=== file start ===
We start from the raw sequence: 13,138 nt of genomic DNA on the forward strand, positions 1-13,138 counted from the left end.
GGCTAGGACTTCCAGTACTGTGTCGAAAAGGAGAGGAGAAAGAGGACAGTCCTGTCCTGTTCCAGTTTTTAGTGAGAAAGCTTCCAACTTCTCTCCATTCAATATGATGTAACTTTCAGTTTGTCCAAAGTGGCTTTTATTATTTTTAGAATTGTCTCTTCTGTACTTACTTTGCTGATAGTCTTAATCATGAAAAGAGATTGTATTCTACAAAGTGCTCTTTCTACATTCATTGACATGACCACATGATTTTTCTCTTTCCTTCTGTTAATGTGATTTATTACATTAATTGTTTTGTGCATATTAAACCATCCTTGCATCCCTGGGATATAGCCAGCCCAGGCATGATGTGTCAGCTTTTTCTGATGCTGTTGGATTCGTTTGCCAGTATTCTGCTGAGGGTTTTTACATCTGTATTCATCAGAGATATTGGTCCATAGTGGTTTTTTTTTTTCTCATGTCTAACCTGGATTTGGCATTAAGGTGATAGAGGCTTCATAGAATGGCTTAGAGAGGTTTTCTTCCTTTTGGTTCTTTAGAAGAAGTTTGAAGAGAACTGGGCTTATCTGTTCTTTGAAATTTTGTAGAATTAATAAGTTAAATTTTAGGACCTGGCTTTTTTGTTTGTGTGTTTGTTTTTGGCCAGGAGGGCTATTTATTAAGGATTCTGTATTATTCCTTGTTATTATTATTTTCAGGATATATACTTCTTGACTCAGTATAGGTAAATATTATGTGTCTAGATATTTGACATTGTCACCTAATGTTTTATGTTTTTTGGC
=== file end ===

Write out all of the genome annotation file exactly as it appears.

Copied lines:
We start from the raw sequence: 13,138 nt of genomic DNA on the forward strand, positions 1-13,138 counted from the left end.
GGCTAGGACTTCCAGTACTGTGTCGAAAAGGAGAGGAGAAAGAGGACAGTCCTGTCCTGTTCCAGTTTTTAGTGAGAAAGCTTCCAACTTCTCTCCATTCAATATGATGTAACTTTCAGTTTGTCCAAAGTGGCTTTTATTATTTTTAGAATTGTCTCTTCTGTACTTACTTTGCTGATAGTCTTAATCATGAAAAGAGATTGTATTCTACAAAGTGCTCTTTCTACATTCATTGACATGACCACATGATTTTTCTCTTTCCTTCTGTTAATGTGATTTATTACATTAATTGTTTTGTGCATATTAAACCATCCTTGCATCCCTGGGATATAGCCAGCCCAGGCATGATGTGTCAGCTTTTTCTGATGCTGTTGGATTCGTTTGCCAGTATTCTGCTGAGGGTTTTTACATCTGTATTCATCAGAGATATTGGTCCATAGTGGTTTTTTTTTTTCTCATGTCTAACCTGGATTTGGCATTAAGGTGATAGAGGCTTCATAGAATGGCTTAGAGAGGTTTTCTTCCTTTTGGTTCTTTAGAAGAAGTTTGAAGAGAACTGGGCTTATCTGTTCTTTGAAATTTTGTAGAATTAATAAGTTAAATTTTAGGACCTGGCTTTTTTGTTTGTGTGTTTGTTTTTGGCCAGGAGGGCTATTTATTAAGGATTCTGTATTATTCCTTGTTATTATTATTTTCAGGATATATACTTCTTGACTCAGTATAGGTAAATATTATGTGTCTAGATATTTGACATTGTCACCTAATGTTTTATGTTTTTTGGC